Devise a potting table—a place to take care of your container plants, and where you can keep extra pots, homemade fertilizers and pesticides, potting soil and other supplies. The table should be waist high and have shelves above for storing fertilizers and pesticides out of reach of children, and shelves below for large containers of compost, vermiculite or sand. You can make your gardening workstation in the garage or on a covered porch.

As a Precaution …

Never combine chlorine bleach and ammonia. They can form a noxious gas if mixed.

Label cleaning compounds, pesticides, compost teas and other fertilizers, and keep the containers out of reach of children.

Wear appropriate vinyl gloves to protect your hands when mixing and using household and gardening products.

If an essential oil is accidentally swallowed, don’t induce vomiting. Call a poison hotline or rush the patient to an emergency room.

When You Are Finished …

Most of the household and gardening products in this book are best prepared just before you use them so that you get the maximum potency and best results. Most are simple enough to whip up in a few minutes. But as the recipes advise, you can store some products, such as scouring powders and some cleaning and bug-control compounds, for periods ranging from a few days up to a couple of weeks. When you do, be sure to put them in tightly closed labeled and dated jars or spray bottles.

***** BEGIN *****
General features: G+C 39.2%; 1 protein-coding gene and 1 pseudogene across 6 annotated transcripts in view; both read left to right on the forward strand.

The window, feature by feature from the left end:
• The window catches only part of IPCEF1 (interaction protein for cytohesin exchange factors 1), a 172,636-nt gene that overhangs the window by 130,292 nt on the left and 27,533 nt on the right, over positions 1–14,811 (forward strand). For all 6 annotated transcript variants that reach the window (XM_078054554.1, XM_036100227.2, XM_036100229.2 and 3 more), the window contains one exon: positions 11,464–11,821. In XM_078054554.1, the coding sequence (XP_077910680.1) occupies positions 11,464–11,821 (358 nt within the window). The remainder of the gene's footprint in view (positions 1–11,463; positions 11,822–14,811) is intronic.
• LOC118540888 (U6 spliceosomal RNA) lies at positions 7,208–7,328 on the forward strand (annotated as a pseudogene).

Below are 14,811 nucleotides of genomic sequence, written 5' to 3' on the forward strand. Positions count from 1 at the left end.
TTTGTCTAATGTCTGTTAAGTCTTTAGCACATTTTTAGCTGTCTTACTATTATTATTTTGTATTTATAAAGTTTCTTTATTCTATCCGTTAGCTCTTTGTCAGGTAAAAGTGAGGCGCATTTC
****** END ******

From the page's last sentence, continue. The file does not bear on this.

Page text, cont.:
Recycle rags and spray bottles

There are many simple ways to keep down the cost of household supplies:

One is to recycle worn or outgrown family clothing as rags for cleaning, polishing and crafts. Cloth diapers make famously good rags. Old cotton T-shirts and underpants are also good candidates. Well-worn terrycloth towels absorb water better than anything. Best of all, they can be tossed in the washing machine and reused.

Also, finish cleaning windows with old newspaper. It’s not only cheaper but gives a better result, so you may never buy paper towels again (at least for cleaning) or expensive disposable cloths.

Wash out old empty spray bottles and reuse them for your homemade household or gardening products. (If you do need to buy some, try a garden center or a cleaning supply store; they are listed in the phone book and online.)

Part 1

In the Kitchen

Pantry Staples

Nowhere do the benefits of making your own pay off more generously than in the kitchen, especially in making replacements for the cereals, condiments, salad dressings, seasonings, sauces and mixes that line your pantry shelves.

To give them an almost indefinite shelf life, these manufactured staples are more likely than any other food products to be packed with fillers, preservatives, stabilizers and other unnatural ingredients. In this chapter, you will not only learn how easy it is to make your own all-natural versions of these staples but also discover how much better a homemade creation tastes.

Homemade stock has real flavor. And there is nothing like freshly ground peanut butter that melts in your mouth or fresh pasta so delectably light that it makes any sauce seem tastier.

None of the staple items here have the extraordinary shelf life of manufactured products. But you will find healthy, nutty breakfast cereals that will keep their fresh taste for weeks, as well as everyday condiments, ranging from peanut butter and mustard that will last for months to fresh salsas that are best eaten in a day or two. Most salad dressings and both savory and sweet sauces are also best if used right away—keep them in the fridge for a couple of days—and there are salad dressing mixes you can prepare ahead of time.